I encourage you to go eat with your athletes at lunch, most strength coaches work at the school and teach. Set an example for your athletes. By eating what they are eating you are demonstrating you to believe the meals are healthy. In fact, make sure you choose healthy snacks in front of them. Your student-athletes will follow suit in your choices. I have been in many schools and have seen what is served, it is so much better than when I was an adolescent.
Simply put, many athletes don’t eat enough. Athletes who are consistently in a calorie deficit experience several signs and symptoms which is something coaches should keep on their radar.
Key signs and symptoms of inadequate energy intake include:
- Chronic fatigue
- Decline in performance
- Absent or irregular menstrual cycles
- Stress fractures or repeated bone injuries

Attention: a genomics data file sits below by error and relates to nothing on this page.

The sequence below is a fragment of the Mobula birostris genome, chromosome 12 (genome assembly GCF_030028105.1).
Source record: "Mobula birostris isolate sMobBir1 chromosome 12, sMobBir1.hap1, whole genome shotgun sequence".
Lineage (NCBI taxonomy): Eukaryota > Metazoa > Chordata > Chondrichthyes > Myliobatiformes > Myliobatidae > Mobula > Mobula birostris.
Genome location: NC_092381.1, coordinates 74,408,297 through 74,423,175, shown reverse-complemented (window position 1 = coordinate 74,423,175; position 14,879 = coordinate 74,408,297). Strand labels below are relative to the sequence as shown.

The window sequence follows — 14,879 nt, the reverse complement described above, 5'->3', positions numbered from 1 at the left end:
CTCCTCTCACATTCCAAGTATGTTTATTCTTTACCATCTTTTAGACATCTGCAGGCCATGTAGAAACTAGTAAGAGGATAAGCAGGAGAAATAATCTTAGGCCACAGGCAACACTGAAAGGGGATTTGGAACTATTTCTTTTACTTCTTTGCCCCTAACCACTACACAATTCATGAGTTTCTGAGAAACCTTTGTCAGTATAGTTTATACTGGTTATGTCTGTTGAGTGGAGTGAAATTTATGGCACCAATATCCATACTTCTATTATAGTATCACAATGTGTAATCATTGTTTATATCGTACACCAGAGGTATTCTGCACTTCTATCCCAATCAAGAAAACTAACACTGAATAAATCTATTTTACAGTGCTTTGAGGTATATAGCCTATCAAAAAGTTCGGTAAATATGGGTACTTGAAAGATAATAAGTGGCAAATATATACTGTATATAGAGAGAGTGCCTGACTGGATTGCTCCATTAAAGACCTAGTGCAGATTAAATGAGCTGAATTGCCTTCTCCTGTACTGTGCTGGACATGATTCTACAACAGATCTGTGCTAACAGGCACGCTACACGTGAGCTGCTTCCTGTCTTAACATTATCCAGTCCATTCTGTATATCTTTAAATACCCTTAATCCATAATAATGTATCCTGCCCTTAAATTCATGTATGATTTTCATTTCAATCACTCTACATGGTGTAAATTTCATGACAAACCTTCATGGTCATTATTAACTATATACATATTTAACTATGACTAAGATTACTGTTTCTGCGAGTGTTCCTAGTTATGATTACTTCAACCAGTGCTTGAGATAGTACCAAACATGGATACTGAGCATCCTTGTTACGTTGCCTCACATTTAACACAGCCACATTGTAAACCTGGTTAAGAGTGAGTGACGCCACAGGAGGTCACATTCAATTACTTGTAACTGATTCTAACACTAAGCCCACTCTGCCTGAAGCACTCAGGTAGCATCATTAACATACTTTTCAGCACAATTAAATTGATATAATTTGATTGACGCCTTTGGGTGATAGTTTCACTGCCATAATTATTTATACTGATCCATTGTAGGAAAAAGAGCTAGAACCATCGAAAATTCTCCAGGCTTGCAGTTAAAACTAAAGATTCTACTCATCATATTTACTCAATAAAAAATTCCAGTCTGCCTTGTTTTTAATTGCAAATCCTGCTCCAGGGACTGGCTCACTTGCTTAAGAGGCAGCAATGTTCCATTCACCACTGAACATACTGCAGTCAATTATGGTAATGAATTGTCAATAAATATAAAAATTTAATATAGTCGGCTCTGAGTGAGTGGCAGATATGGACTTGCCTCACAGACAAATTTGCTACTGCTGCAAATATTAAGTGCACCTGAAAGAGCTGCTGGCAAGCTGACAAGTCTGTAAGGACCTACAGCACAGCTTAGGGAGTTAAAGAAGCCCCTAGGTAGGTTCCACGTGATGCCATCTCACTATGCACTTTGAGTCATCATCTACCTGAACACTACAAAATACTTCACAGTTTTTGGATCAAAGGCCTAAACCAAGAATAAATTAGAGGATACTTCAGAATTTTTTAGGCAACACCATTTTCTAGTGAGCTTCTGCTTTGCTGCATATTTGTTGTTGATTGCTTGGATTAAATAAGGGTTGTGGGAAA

- Decreased muscle strength
- Always being injured
- Training hard but not improving performance
- Undesired weight loss
- Recurring infections and illness
- Depression, disordered eating, and expressed concerns about specific foods
- Inability to gain or build muscle or strength
For more information on low energy availability in athletes check out the Collegiate Professional Sports Dietetics Association (CPSDA) for some great fact sheets and credible information compiled by the Sports Cardiovascular and Wellness Nutrition (SCAN) a dietetic practice group of the Academy of Nutrition and Dietetics. For those interested in reading a more detailed review summarizing low energy availability check out a review article published in Sports Medicine.
Key tips to share with your athletes desiring to weight gain in the off-season or weight maintenance during the season
- Increase protein & leucine (nutrient trigger for muscle anabolism) rich foods – (meat, fish, poultry, dairy & legumes) are spread evenly throughout the day, at meals AND snacks, not all at one time, to aid in the growth of new tissue. (30-40 g/protein/meal).
- Eat frequently: Every 2-3 hours to help increase calorie intake.
- Consistency is key – as with training, practice consistency with these tips Monday – Sunday. Much like recovery, it’s a full-time job.
- Focus on food – aim to increase calories first with food and supplements as a secondary option.
- Planning– outline meals and snacks for the week. Shop 1x/week